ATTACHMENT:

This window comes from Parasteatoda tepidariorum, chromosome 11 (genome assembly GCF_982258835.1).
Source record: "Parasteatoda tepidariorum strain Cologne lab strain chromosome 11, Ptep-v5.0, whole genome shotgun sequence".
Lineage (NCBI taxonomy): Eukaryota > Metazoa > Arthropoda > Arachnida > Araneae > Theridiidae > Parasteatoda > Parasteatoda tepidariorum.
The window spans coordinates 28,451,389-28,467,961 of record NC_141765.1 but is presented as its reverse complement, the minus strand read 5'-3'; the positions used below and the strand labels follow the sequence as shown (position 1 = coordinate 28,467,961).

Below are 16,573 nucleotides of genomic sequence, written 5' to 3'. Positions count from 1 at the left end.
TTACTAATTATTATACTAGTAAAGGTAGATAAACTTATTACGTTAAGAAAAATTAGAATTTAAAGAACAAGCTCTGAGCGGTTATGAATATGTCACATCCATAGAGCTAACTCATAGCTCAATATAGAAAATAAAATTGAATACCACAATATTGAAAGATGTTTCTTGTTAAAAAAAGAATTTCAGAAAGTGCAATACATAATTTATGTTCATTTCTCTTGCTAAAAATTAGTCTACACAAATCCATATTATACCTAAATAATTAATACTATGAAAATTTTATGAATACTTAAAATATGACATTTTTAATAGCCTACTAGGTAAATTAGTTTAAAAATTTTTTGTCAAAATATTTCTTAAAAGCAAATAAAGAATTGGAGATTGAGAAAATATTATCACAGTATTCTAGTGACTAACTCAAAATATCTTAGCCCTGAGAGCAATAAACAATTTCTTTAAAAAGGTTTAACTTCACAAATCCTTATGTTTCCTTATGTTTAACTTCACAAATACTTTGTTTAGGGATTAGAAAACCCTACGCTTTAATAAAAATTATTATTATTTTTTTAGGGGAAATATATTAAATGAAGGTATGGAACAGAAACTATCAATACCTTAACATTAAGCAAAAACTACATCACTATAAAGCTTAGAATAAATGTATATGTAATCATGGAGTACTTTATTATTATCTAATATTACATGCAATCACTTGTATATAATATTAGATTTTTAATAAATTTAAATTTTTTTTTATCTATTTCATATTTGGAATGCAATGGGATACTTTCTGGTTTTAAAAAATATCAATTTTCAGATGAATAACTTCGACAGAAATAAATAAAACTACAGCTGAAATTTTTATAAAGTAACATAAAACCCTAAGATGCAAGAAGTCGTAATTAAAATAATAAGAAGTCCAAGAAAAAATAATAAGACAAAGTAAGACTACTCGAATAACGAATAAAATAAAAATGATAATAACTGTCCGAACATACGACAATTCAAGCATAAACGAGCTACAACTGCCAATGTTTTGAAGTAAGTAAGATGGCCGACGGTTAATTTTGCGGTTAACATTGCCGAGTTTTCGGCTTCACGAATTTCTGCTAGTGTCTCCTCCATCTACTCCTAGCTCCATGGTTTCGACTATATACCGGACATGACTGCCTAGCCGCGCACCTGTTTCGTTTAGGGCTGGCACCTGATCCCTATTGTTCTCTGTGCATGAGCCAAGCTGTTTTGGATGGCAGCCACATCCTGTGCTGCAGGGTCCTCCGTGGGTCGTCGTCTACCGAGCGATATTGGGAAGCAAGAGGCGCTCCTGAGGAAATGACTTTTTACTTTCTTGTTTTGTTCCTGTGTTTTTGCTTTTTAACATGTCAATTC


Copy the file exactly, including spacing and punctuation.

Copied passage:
This window comes from Parasteatoda tepidariorum, chromosome 11 (genome assembly GCF_982258835.1).
Source record: "Parasteatoda tepidariorum strain Cologne lab strain chromosome 11, Ptep-v5.0, whole genome shotgun sequence".
Lineage (NCBI taxonomy): Eukaryota > Metazoa > Arthropoda > Arachnida > Araneae > Theridiidae > Parasteatoda > Parasteatoda tepidariorum.
The window spans coordinates 28,451,389-28,467,961 of record NC_141765.1 but is presented as its reverse complement, the minus strand read 5'-3'; the positions used below and the strand labels follow the sequence as shown (position 1 = coordinate 28,467,961).

Below are 16,573 nucleotides of genomic sequence, written 5' to 3'. Positions count from 1 at the left end.
TTACTAATTATTATACTAGTAAAGGTAGATAAACTTATTACGTTAAGAAAAATTAGAATTTAAAGAACAAGCTCTGAGCGGTTATGAATATGTCACATCCATAGAGCTAACTCATAGCTCAATATAGAAAATAAAATTGAATACCACAATATTGAAAGATGTTTCTTGTTAAAAAAAGAATTTCAGAAAGTGCAATACATAATTTATGTTCATTTCTCTTGCTAAAAATTAGTCTACACAAATCCATATTATACCTAAATAATTAATACTATGAAAATTTTATGAATACTTAAAATATGACATTTTTAATAGCCTACTAGGTAAATTAGTTTAAAAATTTTTTGTCAAAATATTTCTTAAAAGCAAATAAAGAATTGGAGATTGAGAAAATATTATCACAGTATTCTAGTGACTAACTCAAAATATCTTAGCCCTGAGAGCAATAAACAATTTCTTTAAAAAGGTTTAACTTCACAAATCCTTATGTTTCCTTATGTTTAACTTCACAAATACTTTGTTTAGGGATTAGAAAACCCTACGCTTTAATAAAAATTATTATTATTTTTTTAGGGGAAATATATTAAATGAAGGTATGGAACAGAAACTATCAATACCTTAACATTAAGCAAAAACTACATCACTATAAAGCTTAGAATAAATGTATATGTAATCATGGAGTACTTTATTATTATCTAATATTACATGCAATCACTTGTATATAATATTAGATTTTTAATAAATTTAAATTTTTTTTTATCTATTTCATATTTGGAATGCAATGGGATACTTTCTGGTTTTAAAAAATATCAATTTTCAGATGAATAACTTCGACAGAAATAAATAAAACTACAGCTGAAATTTTTATAAAGTAACATAAAACCCTAAGATGCAAGAAGTCGTAATTAAAATAATAAGAAGTCCAAGAAAAAATAATAAGACAAAGTAAGACTACTCGAATAACGAATAAAATAAAAATGATAATAACTGTCCGAACATACGACAATTCAAGCATAAACGAGCTACAACTGCCAATGTTTTGAAGTAAGTAAGATGGCCGACGGTTAATTTTGCGGTTAACATTGCCGAGTTTTCGGCTTCACGAATTTCTGCTAGTGTCTCCTCCATCTACTCCTAGCTCCATGGTTTCGACTATATACCGGACATGACTGCCTAGCCGCGCACCTGTTTCGTTTAGGGCTGGCACCTGATCCCTATTGTTCTCTGTGCATGAGCCAAGCTGTTTTGGATGGCAGCCACATCCTGTGCTGCAGGGTCCTCCGTGGGTCGTCGTCTACCGAGCGATATTGGGAAGCAAGAGGCGCTCCTGAGGAAATGACTTTTTACTTTCTTGTTTTGTTCCTGTGTTTTTGCTTTTTAACATGTCAATTC